2015-10-13_1745[1]

Sending notification for broken builds via gmail account in Jenkins

To be able to send emails in Jenkins we have to do two things:
Setup SMTP server in global settings and set the notification option in the project.

    To set SMTP server:

  • go to Manage Jenkins -> Global Settings
  • SMTP server (i.e., outgoing mail): smtp.gmail.com
  • SMTP username: Your full Gmail or Google Apps email address (e.g. example@gmail.com or example@yourdomain.com)
  • SMTP password: Your Gmail or Google Apps email password – be aware if you have a 2-Step Verification, you have to generate a code for the setup
  • SMTP port: 465
  • SMTP TLS/SSL required: yes

2015-10-13_2252[1]

Jenkins setup and basic security settings

You have to download a platform-specific installer from Jenkins site: https://jenkins-ci.org/
2015-10-13_1557[1]

The installation should be easy, if you have any issues with it you can find additional information on the site https://wiki.jenkins-ci.org/display/JENKINS/Containers

After the installation in windows you should restart your machine, Jenkins will start up with windows.
To check if it running you have to go to http://localhost:8080/
2015-10-13_1623[1]

My advice is that the first thing should be to set up an administrator account to block people from the network to misuse the application.

Create an Ant build for TestNG tests

The goal of this exercise is to run TestNG tests through Apache Ant.

First you have to have a sample TestNg project at your hand.
If you don’t have any, you can create the sample using the instructions below, or you can download it from using the link from the bottom of the post.
Create a simple class Exampletest.java

package main;

import org.testng.annotations.Test;

public class ExampleTest {

	@Test
	public void testA() throws Exception {

		System.out.println("Test finished.");

	}
}

Wedbriver wait for ajax to finish and JQuery animation

JQuery’s ajax calls can make an automated tester’s life miserable if you don’t know how to handle them.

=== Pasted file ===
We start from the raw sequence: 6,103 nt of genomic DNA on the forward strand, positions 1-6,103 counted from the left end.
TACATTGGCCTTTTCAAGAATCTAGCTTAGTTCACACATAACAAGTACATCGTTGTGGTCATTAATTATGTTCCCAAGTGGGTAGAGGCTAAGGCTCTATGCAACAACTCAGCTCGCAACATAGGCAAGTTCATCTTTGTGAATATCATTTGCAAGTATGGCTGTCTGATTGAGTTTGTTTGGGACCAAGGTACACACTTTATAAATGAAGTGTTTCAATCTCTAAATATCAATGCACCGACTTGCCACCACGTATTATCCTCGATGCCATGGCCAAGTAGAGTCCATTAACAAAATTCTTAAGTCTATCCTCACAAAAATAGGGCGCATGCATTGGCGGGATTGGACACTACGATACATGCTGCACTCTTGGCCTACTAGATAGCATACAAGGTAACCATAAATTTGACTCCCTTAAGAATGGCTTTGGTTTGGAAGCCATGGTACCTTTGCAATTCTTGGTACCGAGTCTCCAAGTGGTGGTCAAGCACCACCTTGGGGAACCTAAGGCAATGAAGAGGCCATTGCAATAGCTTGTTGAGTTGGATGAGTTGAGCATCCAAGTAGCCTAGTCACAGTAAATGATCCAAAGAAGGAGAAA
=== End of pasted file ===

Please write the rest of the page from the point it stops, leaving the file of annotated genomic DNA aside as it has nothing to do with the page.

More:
The quickest way to handle all of the Jquery ajax calls is to wait for the jQuery.active property to be null.
We can easily construct a sample code trough the JavasscriptExecutor class.It sends out JavaScript code which can be used for testing the property.

public void waitForAjaxToFinish() {
int timeout = 0;

while(timeout < 80) {
	boolean ajaxFinished = (boolean) ((JavascriptExecutor) driver)
			.executeScript("return !!jQuery && jQuery.active == 0");
	if(ajaxFinished) 
		return;
	timeout++;
	waitFor(500);
	}

throw new AssertionError("Ajax haven't finished its job in 40 sec");
}

The above showed code is best for a single Ajax requests, but when we have multiple Ajax requests there can be problems.
Multiple Ajax requests have different completion time and there is no guarantee that there is no fancy Ajax refresher gadget used, which can make previous wait function timeout.

Cookie manipulation in webdriver sessions

Manipulating cookies in selenium Webdriver sessions is really easy, it can enhance your testing and you can make more detailed logs and pinpointing issues.
To be able to insert a cookie you have to have a Webdriver instance at hand, you have to create a Webdriver cookie add it to your Webdriver instance.
To create a cookie you can use on of the constructors of the org.openqa.selenium.Cookie class:

Cookie(java.lang.String name, java.lang.String value)

Create a cookie for the default path with the given name and value with no expiry set.

Cookie(java.lang.String name, java.lang.String value, java.lang.String path)

Create a cookie with the given name value and path.

Cookie(java.lang.String name, java.lang.String value, java.lang.String path, java.util.Date expiry)

Creates an insecure non-httpOnly cookie with no domain specified.